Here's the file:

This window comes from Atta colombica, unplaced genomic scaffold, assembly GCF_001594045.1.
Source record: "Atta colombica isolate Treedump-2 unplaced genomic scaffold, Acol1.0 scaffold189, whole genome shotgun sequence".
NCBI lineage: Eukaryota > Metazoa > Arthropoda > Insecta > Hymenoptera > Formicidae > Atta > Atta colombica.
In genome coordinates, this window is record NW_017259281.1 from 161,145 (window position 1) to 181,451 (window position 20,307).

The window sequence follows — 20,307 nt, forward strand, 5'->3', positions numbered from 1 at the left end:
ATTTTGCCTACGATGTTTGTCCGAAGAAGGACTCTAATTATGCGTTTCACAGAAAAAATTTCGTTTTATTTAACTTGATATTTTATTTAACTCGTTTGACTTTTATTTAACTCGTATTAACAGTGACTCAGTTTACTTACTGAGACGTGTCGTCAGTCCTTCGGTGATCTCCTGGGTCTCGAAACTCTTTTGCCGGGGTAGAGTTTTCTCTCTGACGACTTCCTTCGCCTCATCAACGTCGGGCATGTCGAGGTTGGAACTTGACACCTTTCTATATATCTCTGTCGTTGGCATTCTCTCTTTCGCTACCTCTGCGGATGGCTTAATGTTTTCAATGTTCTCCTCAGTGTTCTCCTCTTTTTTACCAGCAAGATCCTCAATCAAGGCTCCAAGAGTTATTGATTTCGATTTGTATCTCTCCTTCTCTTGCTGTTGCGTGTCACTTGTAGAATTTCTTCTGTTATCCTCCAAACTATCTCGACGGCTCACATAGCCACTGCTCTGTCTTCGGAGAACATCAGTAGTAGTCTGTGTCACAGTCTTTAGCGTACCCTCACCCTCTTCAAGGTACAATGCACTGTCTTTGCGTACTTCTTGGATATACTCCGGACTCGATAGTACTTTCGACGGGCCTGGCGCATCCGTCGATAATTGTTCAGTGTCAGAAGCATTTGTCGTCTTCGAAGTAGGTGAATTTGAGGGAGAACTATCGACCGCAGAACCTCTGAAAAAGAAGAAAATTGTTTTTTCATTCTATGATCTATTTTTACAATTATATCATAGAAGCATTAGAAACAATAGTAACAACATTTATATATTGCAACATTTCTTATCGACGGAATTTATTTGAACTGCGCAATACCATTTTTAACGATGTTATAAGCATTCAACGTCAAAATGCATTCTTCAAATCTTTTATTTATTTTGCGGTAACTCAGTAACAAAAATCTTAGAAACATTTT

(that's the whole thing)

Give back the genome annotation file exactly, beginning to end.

This window comes from Atta colombica, unplaced genomic scaffold, assembly GCF_001594045.1.
Source record: "Atta colombica isolate Treedump-2 unplaced genomic scaffold, Acol1.0 scaffold189, whole genome shotgun sequence".
NCBI lineage: Eukaryota > Metazoa > Arthropoda > Insecta > Hymenoptera > Formicidae > Atta > Atta colombica.
In genome coordinates, this window is record NW_017259281.1 from 161,145 (window position 1) to 181,451 (window position 20,307).

The window sequence follows — 20,307 nt, forward strand, 5'->3', positions numbered from 1 at the left end:
ATTTTGCCTACGATGTTTGTCCGAAGAAGGACTCTAATTATGCGTTTCACAGAAAAAATTTCGTTTTATTTAACTTGATATTTTATTTAACTCGTTTGACTTTTATTTAACTCGTATTAACAGTGACTCAGTTTACTTACTGAGACGTGTCGTCAGTCCTTCGGTGATCTCCTGGGTCTCGAAACTCTTTTGCCGGGGTAGAGTTTTCTCTCTGACGACTTCCTTCGCCTCATCAACGTCGGGCATGTCGAGGTTGGAACTTGACACCTTTCTATATATCTCTGTCGTTGGCATTCTCTCTTTCGCTACCTCTGCGGATGGCTTAATGTTTTCAATGTTCTCCTCAGTGTTCTCCTCTTTTTTACCAGCAAGATCCTCAATCAAGGCTCCAAGAGTTATTGATTTCGATTTGTATCTCTCCTTCTCTTGCTGTTGCGTGTCACTTGTAGAATTTCTTCTGTTATCCTCCAAACTATCTCGACGGCTCACATAGCCACTGCTCTGTCTTCGGAGAACATCAGTAGTAGTCTGTGTCACAGTCTTTAGCGTACCCTCACCCTCTTCAAGGTACAATGCACTGTCTTTGCGTACTTCTTGGATATACTCCGGACTCGATAGTACTTTCGACGGGCCTGGCGCATCCGTCGATAATTGTTCAGTGTCAGAAGCATTTGTCGTCTTCGAAGTAGGTGAATTTGAGGGAGAACTATCGACCGCAGAACCTCTGAAAAAGAAGAAAATTGTTTTTTCATTCTATGATCTATTTTTACAATTATATCATAGAAGCATTAGAAACAATAGTAACAACATTTATATATTGCAACATTTCTTATCGACGGAATTTATTTGAACTGCGCAATACCATTTTTAACGATGTTATAAGCATTCAACGTCAAAATGCATTCTTCAAATCTTTTATTTATTTTGCGGTAACTCAGTAACAAAAATCTTAGAAACATTTT